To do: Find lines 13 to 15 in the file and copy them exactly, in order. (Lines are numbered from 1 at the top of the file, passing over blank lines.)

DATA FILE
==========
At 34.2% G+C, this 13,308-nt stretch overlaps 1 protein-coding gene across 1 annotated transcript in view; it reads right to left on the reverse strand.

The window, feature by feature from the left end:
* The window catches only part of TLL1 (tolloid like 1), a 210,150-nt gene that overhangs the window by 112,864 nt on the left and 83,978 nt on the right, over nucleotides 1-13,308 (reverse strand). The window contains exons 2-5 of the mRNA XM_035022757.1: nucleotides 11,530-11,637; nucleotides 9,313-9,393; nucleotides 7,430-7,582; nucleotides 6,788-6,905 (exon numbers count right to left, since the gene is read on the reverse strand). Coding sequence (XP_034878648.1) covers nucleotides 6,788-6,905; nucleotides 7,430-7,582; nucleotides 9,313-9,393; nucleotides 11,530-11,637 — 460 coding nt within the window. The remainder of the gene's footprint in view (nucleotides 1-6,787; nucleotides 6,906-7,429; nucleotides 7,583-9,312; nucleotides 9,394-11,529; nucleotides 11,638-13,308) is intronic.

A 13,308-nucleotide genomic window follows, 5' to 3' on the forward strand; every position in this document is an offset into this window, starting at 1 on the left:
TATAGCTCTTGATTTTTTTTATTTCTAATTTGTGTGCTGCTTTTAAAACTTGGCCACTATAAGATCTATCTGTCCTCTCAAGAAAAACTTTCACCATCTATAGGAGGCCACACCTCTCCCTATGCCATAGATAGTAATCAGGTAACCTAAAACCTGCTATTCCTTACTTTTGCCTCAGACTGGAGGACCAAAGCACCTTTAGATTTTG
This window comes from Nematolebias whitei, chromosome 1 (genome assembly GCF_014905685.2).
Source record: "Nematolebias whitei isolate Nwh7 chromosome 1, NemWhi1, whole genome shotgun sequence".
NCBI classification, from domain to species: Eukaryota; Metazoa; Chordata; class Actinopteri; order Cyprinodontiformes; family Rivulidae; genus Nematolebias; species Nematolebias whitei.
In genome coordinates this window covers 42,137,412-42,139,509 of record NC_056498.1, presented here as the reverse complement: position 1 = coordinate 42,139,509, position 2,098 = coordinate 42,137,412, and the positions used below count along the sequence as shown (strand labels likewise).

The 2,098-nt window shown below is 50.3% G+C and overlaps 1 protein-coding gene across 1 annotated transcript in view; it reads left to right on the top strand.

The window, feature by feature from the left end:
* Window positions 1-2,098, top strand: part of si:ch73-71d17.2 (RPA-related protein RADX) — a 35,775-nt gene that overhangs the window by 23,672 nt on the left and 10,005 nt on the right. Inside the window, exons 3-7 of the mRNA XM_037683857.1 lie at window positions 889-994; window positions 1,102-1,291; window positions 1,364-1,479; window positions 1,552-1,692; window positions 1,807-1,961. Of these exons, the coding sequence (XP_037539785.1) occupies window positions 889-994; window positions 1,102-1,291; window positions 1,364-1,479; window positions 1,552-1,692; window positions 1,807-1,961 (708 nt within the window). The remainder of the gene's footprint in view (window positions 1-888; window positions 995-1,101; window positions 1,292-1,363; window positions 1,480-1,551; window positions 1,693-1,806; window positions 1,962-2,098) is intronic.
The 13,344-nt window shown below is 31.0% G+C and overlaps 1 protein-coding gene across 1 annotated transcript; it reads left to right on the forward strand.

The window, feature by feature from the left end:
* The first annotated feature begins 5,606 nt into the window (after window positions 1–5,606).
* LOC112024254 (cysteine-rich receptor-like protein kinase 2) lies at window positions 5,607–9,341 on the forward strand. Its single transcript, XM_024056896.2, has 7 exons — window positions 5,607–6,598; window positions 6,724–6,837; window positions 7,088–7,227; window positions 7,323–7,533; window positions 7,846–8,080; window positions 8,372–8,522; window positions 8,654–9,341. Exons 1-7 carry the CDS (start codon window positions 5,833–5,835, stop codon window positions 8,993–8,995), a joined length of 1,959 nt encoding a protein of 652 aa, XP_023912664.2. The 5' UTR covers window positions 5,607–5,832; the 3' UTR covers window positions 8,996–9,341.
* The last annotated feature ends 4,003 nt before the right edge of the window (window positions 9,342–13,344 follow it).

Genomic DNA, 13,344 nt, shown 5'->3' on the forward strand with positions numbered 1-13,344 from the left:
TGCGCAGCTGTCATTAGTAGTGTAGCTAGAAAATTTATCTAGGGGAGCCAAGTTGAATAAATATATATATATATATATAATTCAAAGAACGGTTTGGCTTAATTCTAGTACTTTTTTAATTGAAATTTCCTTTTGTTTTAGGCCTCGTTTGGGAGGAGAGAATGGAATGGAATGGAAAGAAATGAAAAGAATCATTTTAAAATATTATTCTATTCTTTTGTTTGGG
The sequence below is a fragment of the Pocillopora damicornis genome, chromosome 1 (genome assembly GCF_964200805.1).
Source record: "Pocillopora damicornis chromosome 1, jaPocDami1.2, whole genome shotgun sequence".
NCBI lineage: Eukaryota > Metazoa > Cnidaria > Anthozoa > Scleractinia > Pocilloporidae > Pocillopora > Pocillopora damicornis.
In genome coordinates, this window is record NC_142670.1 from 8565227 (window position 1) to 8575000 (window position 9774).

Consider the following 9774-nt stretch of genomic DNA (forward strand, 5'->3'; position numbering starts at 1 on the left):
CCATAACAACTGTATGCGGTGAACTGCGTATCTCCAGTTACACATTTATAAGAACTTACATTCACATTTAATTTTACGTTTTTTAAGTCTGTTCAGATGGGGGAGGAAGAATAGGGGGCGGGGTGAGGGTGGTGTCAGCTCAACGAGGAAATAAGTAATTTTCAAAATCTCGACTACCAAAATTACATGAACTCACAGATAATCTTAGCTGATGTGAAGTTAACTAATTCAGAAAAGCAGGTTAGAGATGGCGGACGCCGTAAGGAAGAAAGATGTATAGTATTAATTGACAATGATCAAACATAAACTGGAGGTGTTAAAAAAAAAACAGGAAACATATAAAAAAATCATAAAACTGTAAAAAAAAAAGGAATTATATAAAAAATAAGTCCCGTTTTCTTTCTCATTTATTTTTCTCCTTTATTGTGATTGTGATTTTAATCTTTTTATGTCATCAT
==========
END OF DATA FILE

The 13,344-nt window shown below is 31.0% G+C and overlaps 1 protein-coding gene across 1 annotated transcript; it reads left to right on the forward strand.

The window, feature by feature from the left end:
* The first annotated feature begins 5,606 nt into the window (after window positions 1–5,606).